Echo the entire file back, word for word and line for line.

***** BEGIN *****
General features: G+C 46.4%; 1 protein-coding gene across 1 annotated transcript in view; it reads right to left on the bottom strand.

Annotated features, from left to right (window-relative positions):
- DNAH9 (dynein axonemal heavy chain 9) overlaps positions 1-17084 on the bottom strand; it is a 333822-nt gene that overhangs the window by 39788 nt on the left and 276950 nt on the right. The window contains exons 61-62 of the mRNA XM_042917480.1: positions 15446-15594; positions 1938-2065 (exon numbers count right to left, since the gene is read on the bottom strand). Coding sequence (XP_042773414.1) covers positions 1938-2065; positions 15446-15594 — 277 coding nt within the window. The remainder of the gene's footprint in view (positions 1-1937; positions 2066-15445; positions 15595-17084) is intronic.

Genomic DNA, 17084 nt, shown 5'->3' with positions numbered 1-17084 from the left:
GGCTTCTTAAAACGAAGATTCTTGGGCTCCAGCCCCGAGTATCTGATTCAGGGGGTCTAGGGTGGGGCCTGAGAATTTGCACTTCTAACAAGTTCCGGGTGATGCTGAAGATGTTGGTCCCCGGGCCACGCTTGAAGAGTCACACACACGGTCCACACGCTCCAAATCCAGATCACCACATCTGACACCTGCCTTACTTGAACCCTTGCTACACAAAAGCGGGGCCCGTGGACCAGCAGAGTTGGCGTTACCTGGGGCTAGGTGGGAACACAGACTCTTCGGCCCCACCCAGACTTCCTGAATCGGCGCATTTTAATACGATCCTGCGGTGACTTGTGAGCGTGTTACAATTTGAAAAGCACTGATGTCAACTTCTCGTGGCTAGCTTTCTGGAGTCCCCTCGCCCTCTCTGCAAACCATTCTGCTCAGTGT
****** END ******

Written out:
General features: G+C 46.4%; 1 protein-coding gene across 1 annotated transcript in view; it reads right to left on the bottom strand.

Annotated features, from left to right (window-relative positions):
- DNAH9 (dynein axonemal heavy chain 9) overlaps positions 1-17084 on the bottom strand; it is a 333822-nt gene that overhangs the window by 39788 nt on the left and 276950 nt on the right. The window contains exons 61-62 of the mRNA XM_042917480.1: positions 15446-15594; positions 1938-2065 (exon numbers count right to left, since the gene is read on the bottom strand). Coding sequence (XP_042773414.1) covers positions 1938-2065; positions 15446-15594 — 277 coding nt within the window. The remainder of the gene's footprint in view (positions 1-1937; positions 2066-15445; positions 15595-17084) is intronic.

Genomic DNA, 17084 nt, shown 5'->3' with positions numbered 1-17084 from the left:
GGCTTCTTAAAACGAAGATTCTTGGGCTCCAGCCCCGAGTATCTGATTCAGGGGGTCTAGGGTGGGGCCTGAGAATTTGCACTTCTAACAAGTTCCGGGTGATGCTGAAGATGTTGGTCCCCGGGCCACGCTTGAAGAGTCACACACACGGTCCACACGCTCCAAATCCAGATCACCACATCTGACACCTGCCTTACTTGAACCCTTGCTACACAAAAGCGGGGCCCGTGGACCAGCAGAGTTGGCGTTACCTGGGGCTAGGTGGGAACACAGACTCTTCGGCCCCACCCAGACTTCCTGAATCGGCGCATTTTAATACGATCCTGCGGTGACTTGTGAGCGTGTTACAATTTGAAAAGCACTGATGTCAACTTCTCGTGGCTAGCTTTCTGGAGTCCCCTCGCCCTCTCTGCAAACCATTCTGCTCAGTGT